Should you be available and responsive to work-related matters 24/7 just because you have the ability to be connected 24/7? This has become one of the new dilemmas in our technology-filled world.
The answer to this question is “no,” especially when you’re on vacation. There are several benefits to CEOs and their employees when CEOs go off the grid on their vacation.
What Other Execs Are Doing
Robert Half Management Resources recently found that more chief financial officers they interviewed were planning on leaving work behind completely on their summer vacations than in years past.
An independent research firm conducted the survey, developed by Robert Half, and was able to get responses from 1,400 CFOs of U.S. companies with 20 or more employees.
The percentage of execs checking in several times a day and 1-2 times per day on vacation has decreased since 2005. The only percentage increase since 2010 has been in the number of CFOs that check in several times a week, which jumped from 12% in 2010 to 27% in 2012, and execs that don’t check in at all, up to 51% in 2012 from 26%.
The large jump in execs that don’t check in while on vacation could suggest that they trust their staff more than in years past. “It may indicate that executives have a stronger level of confidence in their teams and processes, and as a result, feel more comfortable skipping regular check-ins,” Paul McDonald, a senior executive director with Robert Half, said.
Benefits Of Being Completely Unplugged
Being off the grid helps you reboot. You get a much-needed break and will return to work refreshed, motivated, and reenergized. This helps you avoid becoming the scariest type of business owner, one who doesn’t take care of himself or herself. If you don’t take care of yourself, how can anyone expect you to take care of your business?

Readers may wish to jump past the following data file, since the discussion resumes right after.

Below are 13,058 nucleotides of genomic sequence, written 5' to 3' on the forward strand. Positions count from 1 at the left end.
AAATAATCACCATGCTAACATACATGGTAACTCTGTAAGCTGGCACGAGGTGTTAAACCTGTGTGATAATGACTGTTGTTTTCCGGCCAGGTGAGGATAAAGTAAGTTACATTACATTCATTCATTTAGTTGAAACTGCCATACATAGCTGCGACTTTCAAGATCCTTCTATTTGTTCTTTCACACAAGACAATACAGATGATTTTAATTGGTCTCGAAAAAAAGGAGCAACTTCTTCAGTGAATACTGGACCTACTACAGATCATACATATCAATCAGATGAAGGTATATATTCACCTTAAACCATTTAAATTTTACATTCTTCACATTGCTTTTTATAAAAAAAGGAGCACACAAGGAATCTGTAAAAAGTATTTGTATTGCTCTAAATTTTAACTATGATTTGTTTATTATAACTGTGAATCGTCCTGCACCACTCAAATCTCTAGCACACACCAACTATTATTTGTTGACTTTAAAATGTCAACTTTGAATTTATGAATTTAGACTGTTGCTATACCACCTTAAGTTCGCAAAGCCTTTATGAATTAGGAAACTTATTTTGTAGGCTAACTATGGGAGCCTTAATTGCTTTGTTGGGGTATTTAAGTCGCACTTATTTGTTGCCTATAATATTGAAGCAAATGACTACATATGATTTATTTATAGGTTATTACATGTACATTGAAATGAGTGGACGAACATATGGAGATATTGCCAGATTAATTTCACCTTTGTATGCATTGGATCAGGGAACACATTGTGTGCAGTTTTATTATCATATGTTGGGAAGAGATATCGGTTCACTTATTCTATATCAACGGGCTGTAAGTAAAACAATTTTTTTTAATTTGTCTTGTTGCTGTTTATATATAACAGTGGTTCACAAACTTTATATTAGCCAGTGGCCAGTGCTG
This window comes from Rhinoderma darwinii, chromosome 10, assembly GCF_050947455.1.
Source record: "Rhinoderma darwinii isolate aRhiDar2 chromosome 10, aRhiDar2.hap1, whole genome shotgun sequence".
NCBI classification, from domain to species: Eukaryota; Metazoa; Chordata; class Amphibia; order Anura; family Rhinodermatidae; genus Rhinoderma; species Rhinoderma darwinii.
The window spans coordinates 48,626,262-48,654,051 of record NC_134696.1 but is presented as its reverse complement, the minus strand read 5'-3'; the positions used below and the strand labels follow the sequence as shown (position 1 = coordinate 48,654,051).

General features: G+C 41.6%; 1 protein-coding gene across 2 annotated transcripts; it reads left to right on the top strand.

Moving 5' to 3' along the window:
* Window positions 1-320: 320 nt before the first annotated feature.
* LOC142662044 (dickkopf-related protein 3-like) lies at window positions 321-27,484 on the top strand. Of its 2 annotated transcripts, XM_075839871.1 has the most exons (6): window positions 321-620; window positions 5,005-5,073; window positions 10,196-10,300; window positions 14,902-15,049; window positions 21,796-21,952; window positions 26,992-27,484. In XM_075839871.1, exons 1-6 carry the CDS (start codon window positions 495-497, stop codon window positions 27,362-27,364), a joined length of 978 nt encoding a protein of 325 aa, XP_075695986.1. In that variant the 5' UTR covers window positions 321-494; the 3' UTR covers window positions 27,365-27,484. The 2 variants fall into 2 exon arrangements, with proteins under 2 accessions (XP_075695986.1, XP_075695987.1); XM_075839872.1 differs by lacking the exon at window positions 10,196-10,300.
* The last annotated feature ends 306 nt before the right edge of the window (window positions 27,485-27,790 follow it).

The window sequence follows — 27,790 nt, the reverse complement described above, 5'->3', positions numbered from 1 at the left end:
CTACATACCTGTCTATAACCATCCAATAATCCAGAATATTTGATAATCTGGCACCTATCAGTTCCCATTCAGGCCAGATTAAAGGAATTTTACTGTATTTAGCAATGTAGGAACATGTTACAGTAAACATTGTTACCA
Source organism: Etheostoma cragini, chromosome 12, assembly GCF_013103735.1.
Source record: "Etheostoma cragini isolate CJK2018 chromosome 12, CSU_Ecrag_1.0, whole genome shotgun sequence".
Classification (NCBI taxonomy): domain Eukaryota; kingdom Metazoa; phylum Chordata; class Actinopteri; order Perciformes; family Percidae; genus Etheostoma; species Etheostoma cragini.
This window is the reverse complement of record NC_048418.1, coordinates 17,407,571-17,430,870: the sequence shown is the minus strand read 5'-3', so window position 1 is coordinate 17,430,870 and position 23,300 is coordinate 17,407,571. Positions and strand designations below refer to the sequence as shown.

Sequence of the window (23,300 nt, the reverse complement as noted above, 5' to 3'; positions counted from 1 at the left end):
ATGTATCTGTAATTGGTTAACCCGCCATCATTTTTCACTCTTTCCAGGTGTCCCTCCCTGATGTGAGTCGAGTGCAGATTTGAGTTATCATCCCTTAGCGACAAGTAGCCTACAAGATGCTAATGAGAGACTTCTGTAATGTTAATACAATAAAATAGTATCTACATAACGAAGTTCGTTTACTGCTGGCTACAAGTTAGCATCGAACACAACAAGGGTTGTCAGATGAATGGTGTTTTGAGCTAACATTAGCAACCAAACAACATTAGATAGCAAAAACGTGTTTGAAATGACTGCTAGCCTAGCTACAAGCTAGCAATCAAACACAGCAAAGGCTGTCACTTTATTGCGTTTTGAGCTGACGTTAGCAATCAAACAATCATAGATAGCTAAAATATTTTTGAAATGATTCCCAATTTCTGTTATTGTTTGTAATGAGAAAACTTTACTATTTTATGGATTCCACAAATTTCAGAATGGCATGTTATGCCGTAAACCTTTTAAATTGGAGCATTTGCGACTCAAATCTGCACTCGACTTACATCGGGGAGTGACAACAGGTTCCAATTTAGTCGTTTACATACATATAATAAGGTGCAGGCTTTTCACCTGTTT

Being unplugged can benefit not only the person on vacation, but also your business. Sounds a little counterintuitive, but here’s why.
If you’ve groomed your staff to take care of your responsibilities while you’re on vacation, you’ve started succession planning without realizing it. In order to successfully sell your business, you need key players within the business beside yourself. If your company can’t function without you, few buyers will ever be interested in purchasing it, which leaves you with a nonexistent exit plan. What will you do when you want to retire?
By unplugging entirely when you’re on vacation, you’re also showing your employees that you trust them, which gives them a feeling of empowerment—an essential part of getting the most out of them. Empowerment leads to a more ethical workplace, helps create superstar employees, improves productivity, and motivates your staff.
One last thing about unplugging when you’re on vacation.
“Managers also set a positive example when they disconnect, since employees may be inclined to follow suit,” McDonald said.
If an employee sees that the boss won’t stop working on vacation, they might feel like they have to work on their off time as well. Employees that are working during their time off should be doing so because they’re excited about work, not because they feel guilty about not working.
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